My writing process isn’t what I would call precise. I love trial and error; writing stuff that, before it’s even half-finished, announces itself as useless and gets omitted. I write my outlines in a sort of unceasing forward dash and by the end the whole thing is more or less laid out. I do these, as well as the first draft of my script, on an Olivetti Lettera 22 typewriter that my grandfather bought in Italy and used in law school. I don’t do it as an affectation; I do it because computers are distracting. I like to have mine nowhere in sight when that first document is being formed. I also like that on a typewritten page, everything is still there. The aforementioned useless passages remain with a parenthetical “(rev: omit)” at the moment of abandonment.
I sit down and plow through these pages without stopping to hit Backspace, or email, or things like that. I’ve found that in doing this, the plot sort of seeps onto the page while being surrounded and padded with character notes, lines of dialogue and general ideas for subsequent pages. The original typewritten outline for Listen Up Philip is 17 pages. The original typewritten script (unformatted, entirely block text) is 38. The first draft in the computer was 130. So it’s all fairly imprecise, and also more of an act of physically writing, than just keystrokes and pressing Save.
Here is a note I decided upon while on page three of the outline:
and here is a further elaboration of this concept that appears on page seven, so probably written no more than three days later:
Looking at these, I can see the strands of plot and the visions of structure forming around the characters that, by this point, fully have their own voices. There are lines in the outline, (written c. September-December, 2011) that appear verbatim in the finished film (shot and edited c. September-December, 2013). There are also elements in it of which I have no recollection whatsoever.
What is stimulating and rewarding about this methodology is the surprises that appear slowly. Much of the actual goings on of the story followed the creation of Philip, Ashley and Ike. But as I sought new ways to move Ike to where I needed him to be, to have the lasting impact on Philip so that Philip could have the correct effect on Ashley, the character of Ike’s daughter, Melanie, found her way into more and more scenes. It wasn’t surprising, but it was pleasant for another voice to emerge from the in-motion mechanics of the plot, and to find that she was necessary to move Ike and Philip towards their final destinations.
By the time the outline is complete, the characters are who they are ultimately going to be. The plot is laid out with room to grow and breathe, as those 18 pages become 38. The process may not be seamless—those typewritten pages definitely show lots of seams—but it results in the writing process being at once both organic and unpredictable.
The time spent at the desk, at the Olivetti or, eventually (unfortunately), at the computer is playtime, and it is immensely valuable. I “write” about 12 hours a day, but only four or five of them are actually spent at the apparatus. When I am in writing mode, when the characters are announcing their individual peculiarities and the details of the story are finally landing, I am “writing” while watching films, while riding the subway, while cooking, while reading, and so on. By the time I am seated, it is less creative and more of an information dump containing the ideas and words accumulated since yesterday.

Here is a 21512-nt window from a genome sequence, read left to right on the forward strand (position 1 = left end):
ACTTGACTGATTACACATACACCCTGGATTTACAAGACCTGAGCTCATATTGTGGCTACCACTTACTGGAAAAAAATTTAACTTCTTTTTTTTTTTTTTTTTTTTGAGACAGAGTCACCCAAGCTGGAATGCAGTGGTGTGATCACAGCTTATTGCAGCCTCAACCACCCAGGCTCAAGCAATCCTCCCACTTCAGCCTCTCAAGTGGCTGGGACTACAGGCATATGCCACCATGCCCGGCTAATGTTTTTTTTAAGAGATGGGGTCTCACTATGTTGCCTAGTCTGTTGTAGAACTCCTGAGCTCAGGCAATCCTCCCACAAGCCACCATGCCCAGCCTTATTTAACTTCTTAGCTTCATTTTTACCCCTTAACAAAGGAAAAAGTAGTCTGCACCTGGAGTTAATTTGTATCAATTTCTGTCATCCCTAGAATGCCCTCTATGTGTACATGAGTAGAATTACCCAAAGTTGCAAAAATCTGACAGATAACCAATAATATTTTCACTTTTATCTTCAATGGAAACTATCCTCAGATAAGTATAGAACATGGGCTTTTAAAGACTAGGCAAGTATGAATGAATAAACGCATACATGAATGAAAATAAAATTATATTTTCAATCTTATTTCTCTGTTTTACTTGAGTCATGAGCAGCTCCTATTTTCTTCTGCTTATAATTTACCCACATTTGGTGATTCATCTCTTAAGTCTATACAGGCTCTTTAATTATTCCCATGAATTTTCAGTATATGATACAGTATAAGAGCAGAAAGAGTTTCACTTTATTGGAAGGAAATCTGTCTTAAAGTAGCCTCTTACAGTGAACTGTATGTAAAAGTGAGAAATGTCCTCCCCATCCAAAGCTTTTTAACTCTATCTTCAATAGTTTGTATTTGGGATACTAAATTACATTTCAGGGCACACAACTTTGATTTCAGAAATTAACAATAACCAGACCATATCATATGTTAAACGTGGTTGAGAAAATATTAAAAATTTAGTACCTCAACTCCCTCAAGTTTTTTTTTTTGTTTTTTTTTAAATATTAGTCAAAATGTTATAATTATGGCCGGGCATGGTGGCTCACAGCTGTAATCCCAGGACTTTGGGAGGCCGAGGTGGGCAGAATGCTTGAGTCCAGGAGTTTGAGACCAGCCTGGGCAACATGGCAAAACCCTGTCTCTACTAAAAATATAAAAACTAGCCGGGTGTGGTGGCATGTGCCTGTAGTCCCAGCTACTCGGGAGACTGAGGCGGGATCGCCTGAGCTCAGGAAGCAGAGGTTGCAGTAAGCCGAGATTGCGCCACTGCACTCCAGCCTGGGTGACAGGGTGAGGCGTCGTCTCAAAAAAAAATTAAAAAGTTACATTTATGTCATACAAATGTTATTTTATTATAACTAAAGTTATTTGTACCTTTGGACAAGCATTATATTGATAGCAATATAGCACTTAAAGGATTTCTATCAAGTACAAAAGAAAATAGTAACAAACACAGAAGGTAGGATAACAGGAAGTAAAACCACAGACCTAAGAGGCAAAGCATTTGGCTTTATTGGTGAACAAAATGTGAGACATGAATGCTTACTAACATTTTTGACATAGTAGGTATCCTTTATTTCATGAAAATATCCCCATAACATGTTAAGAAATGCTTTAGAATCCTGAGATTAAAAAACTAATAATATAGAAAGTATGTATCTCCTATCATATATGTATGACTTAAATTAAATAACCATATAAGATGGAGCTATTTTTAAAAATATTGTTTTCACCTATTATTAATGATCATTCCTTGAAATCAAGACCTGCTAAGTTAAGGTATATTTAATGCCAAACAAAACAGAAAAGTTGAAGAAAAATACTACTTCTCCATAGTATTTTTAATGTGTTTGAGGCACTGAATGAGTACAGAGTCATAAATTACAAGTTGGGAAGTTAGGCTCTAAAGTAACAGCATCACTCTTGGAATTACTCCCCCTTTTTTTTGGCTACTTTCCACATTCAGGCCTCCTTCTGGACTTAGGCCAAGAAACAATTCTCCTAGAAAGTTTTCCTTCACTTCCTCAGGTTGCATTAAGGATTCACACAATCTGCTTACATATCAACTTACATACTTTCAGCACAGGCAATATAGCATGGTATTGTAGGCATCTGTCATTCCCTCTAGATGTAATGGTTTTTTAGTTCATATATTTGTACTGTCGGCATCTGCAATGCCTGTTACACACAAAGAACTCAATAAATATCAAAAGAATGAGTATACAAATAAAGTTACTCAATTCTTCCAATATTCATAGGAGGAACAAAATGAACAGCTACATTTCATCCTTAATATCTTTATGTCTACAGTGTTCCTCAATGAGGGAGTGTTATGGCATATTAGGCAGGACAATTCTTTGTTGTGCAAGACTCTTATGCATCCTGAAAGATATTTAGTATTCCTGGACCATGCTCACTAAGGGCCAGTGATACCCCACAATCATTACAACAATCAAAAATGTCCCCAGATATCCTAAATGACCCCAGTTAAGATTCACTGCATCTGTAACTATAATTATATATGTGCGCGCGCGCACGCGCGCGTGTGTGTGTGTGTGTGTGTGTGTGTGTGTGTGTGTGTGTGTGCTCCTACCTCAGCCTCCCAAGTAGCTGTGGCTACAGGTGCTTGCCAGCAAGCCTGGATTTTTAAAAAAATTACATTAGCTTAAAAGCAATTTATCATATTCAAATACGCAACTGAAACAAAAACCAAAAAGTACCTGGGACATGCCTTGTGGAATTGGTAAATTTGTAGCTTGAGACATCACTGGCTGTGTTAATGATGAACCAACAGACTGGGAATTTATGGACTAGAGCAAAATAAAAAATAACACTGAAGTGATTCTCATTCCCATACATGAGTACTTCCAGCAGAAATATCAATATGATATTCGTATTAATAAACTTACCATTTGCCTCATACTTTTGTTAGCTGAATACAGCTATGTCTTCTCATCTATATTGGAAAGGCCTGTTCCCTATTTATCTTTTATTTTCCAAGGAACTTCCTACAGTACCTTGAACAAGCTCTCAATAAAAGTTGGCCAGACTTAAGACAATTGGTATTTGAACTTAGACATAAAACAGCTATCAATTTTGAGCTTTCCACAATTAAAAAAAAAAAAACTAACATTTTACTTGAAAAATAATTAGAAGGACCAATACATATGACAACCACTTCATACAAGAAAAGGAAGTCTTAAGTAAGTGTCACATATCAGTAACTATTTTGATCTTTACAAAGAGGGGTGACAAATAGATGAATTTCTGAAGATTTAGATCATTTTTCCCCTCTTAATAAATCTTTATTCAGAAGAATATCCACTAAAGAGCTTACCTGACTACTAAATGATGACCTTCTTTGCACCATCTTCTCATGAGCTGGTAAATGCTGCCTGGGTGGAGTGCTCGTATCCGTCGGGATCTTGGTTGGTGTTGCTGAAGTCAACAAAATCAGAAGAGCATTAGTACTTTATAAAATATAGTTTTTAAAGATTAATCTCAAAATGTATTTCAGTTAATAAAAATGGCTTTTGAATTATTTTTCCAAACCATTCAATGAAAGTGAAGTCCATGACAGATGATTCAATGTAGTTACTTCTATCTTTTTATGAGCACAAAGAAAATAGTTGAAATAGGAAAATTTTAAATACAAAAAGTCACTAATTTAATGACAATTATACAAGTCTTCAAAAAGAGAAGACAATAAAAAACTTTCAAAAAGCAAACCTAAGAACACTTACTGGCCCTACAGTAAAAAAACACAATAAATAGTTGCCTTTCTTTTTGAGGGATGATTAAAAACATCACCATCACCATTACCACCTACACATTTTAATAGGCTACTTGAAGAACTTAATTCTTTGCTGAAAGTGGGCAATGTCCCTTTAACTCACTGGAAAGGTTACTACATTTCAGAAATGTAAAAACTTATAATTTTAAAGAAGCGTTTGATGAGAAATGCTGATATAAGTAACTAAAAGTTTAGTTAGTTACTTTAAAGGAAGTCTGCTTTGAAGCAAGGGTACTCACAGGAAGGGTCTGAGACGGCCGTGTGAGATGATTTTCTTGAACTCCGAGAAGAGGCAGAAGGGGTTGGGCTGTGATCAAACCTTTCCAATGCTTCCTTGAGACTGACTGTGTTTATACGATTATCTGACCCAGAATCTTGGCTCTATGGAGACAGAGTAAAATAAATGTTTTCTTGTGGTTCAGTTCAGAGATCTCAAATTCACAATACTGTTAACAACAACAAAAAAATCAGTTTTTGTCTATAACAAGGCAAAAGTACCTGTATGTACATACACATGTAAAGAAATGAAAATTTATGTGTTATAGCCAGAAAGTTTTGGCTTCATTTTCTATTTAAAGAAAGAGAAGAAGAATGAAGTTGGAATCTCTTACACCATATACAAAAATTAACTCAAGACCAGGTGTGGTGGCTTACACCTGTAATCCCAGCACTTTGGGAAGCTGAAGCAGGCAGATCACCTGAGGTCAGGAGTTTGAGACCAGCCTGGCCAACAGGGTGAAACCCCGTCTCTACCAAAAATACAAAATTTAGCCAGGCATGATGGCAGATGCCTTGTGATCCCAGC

I imagine that, in the rigidly taught and formula-tested world of screenwriting, there are rules that you are told to follow. Further, I imagine that two of those rules may be “Do not write a script that changes perspectives and leaves the ostensible main character sidelined for 40 minutes, unless it’s one of those triptych movies like Pulp Fiction or all the movies that ripped it off,” and also “Do not use voice-over.” (I’ll defend one thing about Listen Up Philip that people seem to get wrong: I don’t use voice-over. The film has a character called “Narrator” and he provides narration. This is different because narration exists in all forms of storytelling and voice-over only exists in visual ones—because, I suppose, the “voice” is “over” something else.)
I’m not sure if I really know how to write a script where the plot dictates who the people are and what they do, but I imagine this process is what leads to formulaic or unnecessarily convoluted stories with flimsy characters. If an idea appeared that started with a story, rather than a single image or the behavior of a character, this process would likely be useful and necessary. It is more interesting and natural, though, to reverse that progression and see what the characters want to do, which helps avoid situations where they may be acting in a way that betrays who they are or what an audience would expect from them.
I am very proud of the characters in Listen Up Philip. They fascinate me as though they are real people and I am invested in their actions and behavior, more so than I am in what actually happens to them. This, to me, is a successful marriage of character and plot. MM
This article was originally published in MovieMaker‘s 2015 Complete Guide to Making Movies, on newsstands now. Listen Up Philip opens in limited theaters October 17, 2014, and on VOD October 21, 2014. All images courtesy of Tribeca Film.